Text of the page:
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P01 Using latent class growth modelling to investigate the effects of exclusive breastfeeding duration on educational attainment and longitudinal trajectories of grade progression among children in Malawi
  1. Shamsudeen Mohammed1,
  2. Milly Marston2,
  3. Emily Webb3,
  4. Clara Calver4,
  5. Judith Glynn3,
  6. Laura Oakley1
  1. 1Department of non-communicable diseases, London School of Hygiene and Tropical Medicine, London, UK
  2. 2Department of population health, London School of Hygiene and Tropical Medicine, London, UK
  3. 3Department of infectious disease epidemiology, London School of Hygiene and Tropical Medicine, London, UK
  4. 4Centre for Global Health, Usher Institute, University of Edinburgh, Edinburgh, UK


Background The benefits of exclusive breastfeeding (EBF) for infant health and survival are well documented. However, its impact on educational outcomes has been contested and poorly researched in Africa. It has been hypothesised that positive associations reported in high-income countries can be attributed to residual confounding by socioeconomic status (SES) because EBF strongly correlates with SES in these settings. Our study investigated whether EBF duration in infancy is associated with educational attainment and age-for-grade trajectories at school-age in rural Malawi.

Methods Longitudinal data on 1021 children born to women in the Karonga Demographic Surveillance site in Malawi were analysed. Breastfeeding data was collected in the first three months after birth and again at age one. The school grade of each child was recorded each year from age six, when they started school, until age 13. We calculated age-for-grade based on whether a child was on, over, or under the expected age for a grade. Generalised estimating equations estimated the average effect of EBF on age-for-grade. Latent class growth modelling identified age-for-grade trajectories, and multinomial logistic regression examined their associations with EBF. Maternal-child characteristics and SES were controlled. Stata 17 was used for statistical analysis.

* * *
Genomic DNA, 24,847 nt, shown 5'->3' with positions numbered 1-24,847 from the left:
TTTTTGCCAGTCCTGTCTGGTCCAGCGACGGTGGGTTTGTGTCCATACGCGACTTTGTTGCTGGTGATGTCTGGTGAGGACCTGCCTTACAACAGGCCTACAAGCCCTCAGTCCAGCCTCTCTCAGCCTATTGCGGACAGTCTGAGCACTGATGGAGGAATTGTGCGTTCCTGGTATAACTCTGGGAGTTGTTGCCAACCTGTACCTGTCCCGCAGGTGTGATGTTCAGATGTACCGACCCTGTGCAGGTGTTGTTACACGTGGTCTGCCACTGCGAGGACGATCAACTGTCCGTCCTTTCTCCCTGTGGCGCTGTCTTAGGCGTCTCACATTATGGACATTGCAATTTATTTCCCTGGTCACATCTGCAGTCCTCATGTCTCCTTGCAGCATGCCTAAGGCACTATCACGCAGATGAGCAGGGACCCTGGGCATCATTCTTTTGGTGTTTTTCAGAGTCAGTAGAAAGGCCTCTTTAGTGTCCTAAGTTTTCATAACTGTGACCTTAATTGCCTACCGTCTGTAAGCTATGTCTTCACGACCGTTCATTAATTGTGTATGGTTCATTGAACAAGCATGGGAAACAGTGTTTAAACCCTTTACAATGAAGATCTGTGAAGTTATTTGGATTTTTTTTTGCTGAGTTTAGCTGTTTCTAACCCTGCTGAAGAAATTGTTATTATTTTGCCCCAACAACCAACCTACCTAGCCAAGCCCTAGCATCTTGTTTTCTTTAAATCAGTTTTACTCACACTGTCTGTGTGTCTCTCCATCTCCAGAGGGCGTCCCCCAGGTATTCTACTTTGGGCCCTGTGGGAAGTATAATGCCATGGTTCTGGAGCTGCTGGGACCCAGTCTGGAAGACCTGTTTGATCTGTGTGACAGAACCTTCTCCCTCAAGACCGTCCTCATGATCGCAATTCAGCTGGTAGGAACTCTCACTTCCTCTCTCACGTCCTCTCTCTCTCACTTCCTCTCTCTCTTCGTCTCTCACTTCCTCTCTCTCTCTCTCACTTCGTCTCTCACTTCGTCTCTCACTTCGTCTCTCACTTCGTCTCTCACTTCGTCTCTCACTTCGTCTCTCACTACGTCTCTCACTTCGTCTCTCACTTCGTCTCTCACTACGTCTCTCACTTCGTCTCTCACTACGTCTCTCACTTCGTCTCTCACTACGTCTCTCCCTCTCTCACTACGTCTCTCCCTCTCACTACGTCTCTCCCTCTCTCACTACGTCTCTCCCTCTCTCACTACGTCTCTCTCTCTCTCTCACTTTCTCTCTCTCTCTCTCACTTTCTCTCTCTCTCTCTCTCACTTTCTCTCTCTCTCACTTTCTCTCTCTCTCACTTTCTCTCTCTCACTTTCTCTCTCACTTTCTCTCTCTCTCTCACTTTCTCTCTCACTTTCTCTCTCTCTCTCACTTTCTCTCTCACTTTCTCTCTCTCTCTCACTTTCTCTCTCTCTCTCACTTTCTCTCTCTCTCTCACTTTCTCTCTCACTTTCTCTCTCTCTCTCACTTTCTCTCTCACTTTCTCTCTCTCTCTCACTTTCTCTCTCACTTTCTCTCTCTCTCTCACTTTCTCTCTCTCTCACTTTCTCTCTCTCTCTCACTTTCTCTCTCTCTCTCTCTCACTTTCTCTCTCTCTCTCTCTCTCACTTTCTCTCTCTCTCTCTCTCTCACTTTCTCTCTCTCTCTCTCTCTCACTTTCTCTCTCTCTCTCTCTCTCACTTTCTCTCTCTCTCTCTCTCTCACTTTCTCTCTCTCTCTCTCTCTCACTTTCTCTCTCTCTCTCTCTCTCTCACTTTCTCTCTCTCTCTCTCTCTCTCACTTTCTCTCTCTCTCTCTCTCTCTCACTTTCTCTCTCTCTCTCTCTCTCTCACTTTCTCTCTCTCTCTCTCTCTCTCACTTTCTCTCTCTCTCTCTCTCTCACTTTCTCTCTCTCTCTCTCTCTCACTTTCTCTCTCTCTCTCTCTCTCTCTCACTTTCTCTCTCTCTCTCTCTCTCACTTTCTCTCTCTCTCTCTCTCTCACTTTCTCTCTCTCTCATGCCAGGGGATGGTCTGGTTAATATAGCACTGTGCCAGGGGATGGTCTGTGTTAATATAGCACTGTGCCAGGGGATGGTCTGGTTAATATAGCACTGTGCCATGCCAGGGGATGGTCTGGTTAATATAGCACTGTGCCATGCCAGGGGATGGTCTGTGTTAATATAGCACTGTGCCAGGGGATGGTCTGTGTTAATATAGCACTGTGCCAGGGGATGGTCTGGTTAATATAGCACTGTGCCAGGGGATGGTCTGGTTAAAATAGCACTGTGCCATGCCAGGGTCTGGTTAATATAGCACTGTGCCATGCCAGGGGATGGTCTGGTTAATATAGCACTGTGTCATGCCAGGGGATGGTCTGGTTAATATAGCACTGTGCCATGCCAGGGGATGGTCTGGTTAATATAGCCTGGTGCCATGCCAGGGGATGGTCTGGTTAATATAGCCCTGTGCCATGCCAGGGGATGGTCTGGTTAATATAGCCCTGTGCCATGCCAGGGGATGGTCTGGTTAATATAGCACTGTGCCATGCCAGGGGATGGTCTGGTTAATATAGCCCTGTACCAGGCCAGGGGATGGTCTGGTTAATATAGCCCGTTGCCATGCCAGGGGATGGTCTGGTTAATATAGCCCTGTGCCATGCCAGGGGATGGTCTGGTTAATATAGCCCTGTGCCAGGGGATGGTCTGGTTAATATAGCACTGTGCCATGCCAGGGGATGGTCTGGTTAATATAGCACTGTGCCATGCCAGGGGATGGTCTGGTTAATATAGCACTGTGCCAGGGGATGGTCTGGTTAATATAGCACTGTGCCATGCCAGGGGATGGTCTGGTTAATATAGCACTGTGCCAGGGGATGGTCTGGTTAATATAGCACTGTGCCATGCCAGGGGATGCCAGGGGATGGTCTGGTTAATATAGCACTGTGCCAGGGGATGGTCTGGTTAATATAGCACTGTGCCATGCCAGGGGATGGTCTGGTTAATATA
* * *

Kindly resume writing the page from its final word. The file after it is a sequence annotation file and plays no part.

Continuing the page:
Results Only 20.2% of the mothers had at least a secondary education, and slightly more than half (51.9%) of the children were male. Overall, 35.9% of the children were exclusively breastfed for six months. Over-age for grade steadily increased from 9.6% at age eight to 41.9% at thirteen. There was some evidence that EBF for six months was associated with lower odds of over-age for grade than EBF for less than three months (aOR=0.82, 95%CI=0.64–1.06). In subgroup analyses, children exclusively breastfed for six months in infancy were less likely to be over-age for grades between ages six to nine (aOR=0.64, 95%CI=0.43–0.94). Latent class growth analysis identified four distinct age-for-grade trajectories: (1) falling behind from early grades, (2) falling behind from middle grades, (3) falling behind from terminal grades, and (4) consistently on time for grades. There was some evidence that EBF reduced the odds of falling behind in the early school grades (aOR=0.66, 95%CI=0.41–1.08) but not later.

Conclusion Our study adds to the growing evidence that EBF for six months has nutritional benefits beyond infant health and survival, supporting the WHO’s recommendation on EBF. It also casts doubt on the hypothesis that beneficial effects reported in high-income settings are due to confounding by socioeconomic status.

  • Breastfeeding
  • grade attainment
  • educational achievement

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